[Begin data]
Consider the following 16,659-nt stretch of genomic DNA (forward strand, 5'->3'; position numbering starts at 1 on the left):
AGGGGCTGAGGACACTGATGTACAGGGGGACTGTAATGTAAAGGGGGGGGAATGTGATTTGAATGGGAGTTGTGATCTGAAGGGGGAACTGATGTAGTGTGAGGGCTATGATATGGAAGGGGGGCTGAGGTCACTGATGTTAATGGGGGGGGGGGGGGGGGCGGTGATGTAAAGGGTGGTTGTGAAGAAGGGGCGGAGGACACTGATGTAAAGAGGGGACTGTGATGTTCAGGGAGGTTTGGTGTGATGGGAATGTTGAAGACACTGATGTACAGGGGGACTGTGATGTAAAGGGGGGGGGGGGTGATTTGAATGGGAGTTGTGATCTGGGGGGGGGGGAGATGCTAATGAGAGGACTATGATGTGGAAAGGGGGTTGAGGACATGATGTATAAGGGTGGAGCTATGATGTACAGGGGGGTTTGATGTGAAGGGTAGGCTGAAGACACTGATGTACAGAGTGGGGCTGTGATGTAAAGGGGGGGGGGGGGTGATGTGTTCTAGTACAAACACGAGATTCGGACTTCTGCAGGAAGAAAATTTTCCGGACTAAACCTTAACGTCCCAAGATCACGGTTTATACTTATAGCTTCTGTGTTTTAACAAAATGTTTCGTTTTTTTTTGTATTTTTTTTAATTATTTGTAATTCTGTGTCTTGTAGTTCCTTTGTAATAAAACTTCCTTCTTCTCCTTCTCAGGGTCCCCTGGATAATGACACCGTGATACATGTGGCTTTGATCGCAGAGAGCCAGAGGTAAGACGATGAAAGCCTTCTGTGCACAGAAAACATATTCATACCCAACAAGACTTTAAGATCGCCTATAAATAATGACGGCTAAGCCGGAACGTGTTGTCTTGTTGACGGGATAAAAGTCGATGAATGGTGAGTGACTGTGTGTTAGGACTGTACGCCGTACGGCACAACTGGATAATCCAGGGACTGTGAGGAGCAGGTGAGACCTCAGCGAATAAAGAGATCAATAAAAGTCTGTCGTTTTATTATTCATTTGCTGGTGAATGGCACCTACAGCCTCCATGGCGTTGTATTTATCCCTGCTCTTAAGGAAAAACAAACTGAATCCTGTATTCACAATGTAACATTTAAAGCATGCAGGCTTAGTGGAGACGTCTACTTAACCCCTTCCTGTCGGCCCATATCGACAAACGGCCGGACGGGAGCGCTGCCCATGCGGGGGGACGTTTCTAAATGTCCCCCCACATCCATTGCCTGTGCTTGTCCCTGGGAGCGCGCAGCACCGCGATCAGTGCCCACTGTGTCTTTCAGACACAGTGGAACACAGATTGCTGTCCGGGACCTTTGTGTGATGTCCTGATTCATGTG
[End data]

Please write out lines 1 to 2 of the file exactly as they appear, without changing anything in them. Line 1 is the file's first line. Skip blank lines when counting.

Consider the following 16,659-nt stretch of genomic DNA (forward strand, 5'->3'; position numbering starts at 1 on the left):
AGGGGCTGAGGACACTGATGTACAGGGGGACTGTAATGTAAAGGGGGGGGAATGTGATTTGAATGGGAGTTGTGATCTGAAGGGGGAACTGATGTAGTGTGAGGGCTATGATATGGAAGGGGGGCTGAGGTCACTGATGTTAATGGGGGGGGGGGGGGGGGCGGTGATGTAAAGGGTGGTTGTGAAGAAGGGGCGGAGGACACTGATGTAAAGAGGGGACTGTGATGTTCAGGGAGGTTTGGTGTGATGGGAATGTTGAAGACACTGATGTACAGGGGGACTGTGATGTAAAGGGGGGGGGGGGTGATTTGAATGGGAGTTGTGATCTGGGGGGGGGGGAGATGCTAATGAGAGGACTATGATGTGGAAAGGGGGTTGAGGACATGATGTATAAGGGTGGAGCTATGATGTACAGGGGGGTTTGATGTGAAGGGTAGGCTGAAGACACTGATGTACAGAGTGGGGCTGTGATGTAAAGGGGGGGGGGGGGTGATGTGTTCTAGTACAAACACGAGATTCGGACTTCTGCAGGAAGAAAATTTTCCGGACTAAACCTTAACGTCCCAAGATCACGGTTTATACTTATAGCTTCTGTGTTTTAACAAAATGTTTCGTTTTTTTTTGTATTTTTTTTAATTATTTGTAATTCTGTGTCTTGTAGTTCCTTTGTAATAAAACTTCCTTCTTCTCCTTCTCAGGGTCCCCTGGATAATGACACCGTGATACATGTGGCTTTGATCGCAGAGAGCCAGAGGTAAGACGATGAAAGCCTTCTGTGCACAGAAAACATATTCATACCCAACAAGACTTTAAGATCGCCTATAAATAATGACGGCTAAGCCGGAACGTGTTGTCTTGTTGACGGGATAAAAGTCGATGAATGGTGAGTGACTGTGTGTTAGGACTGTACGCCGTACGGCACAACTGGATAATCCAGGGACTGTGAGGAGCAGGTGAGACCTCAGCGAATAAAGAGATCAATAAAAGTCTGTCGTTTTATTATTCATTTGCTGGTGAATGGCACCTACAGCCTCCATGGCGTTGTATTTATCCCTGCTCTTAAGGAAAAACAAACTGAATCCTGTATTCACAATGTAACATTTAAAGCATGCAGGCTTAGTGGAGACGTCTACTTAACCCCTTCCTGTCGGCCCATATCGACAAACGGCCGGACGGGAGCGCTGCCCATGCGGGGGGACGTTTCTAAATGTCCCCCCACATCCATTGCCTGTGCTTGTCCCTGGGAGCGCGCAGCACCGCGATCAGTGCCCACTGTGTCTTTCAGACACAGTGGAACACAGATTGCTGTCCGGGACCTTTGTGTGATGTCCTGATTCATGTG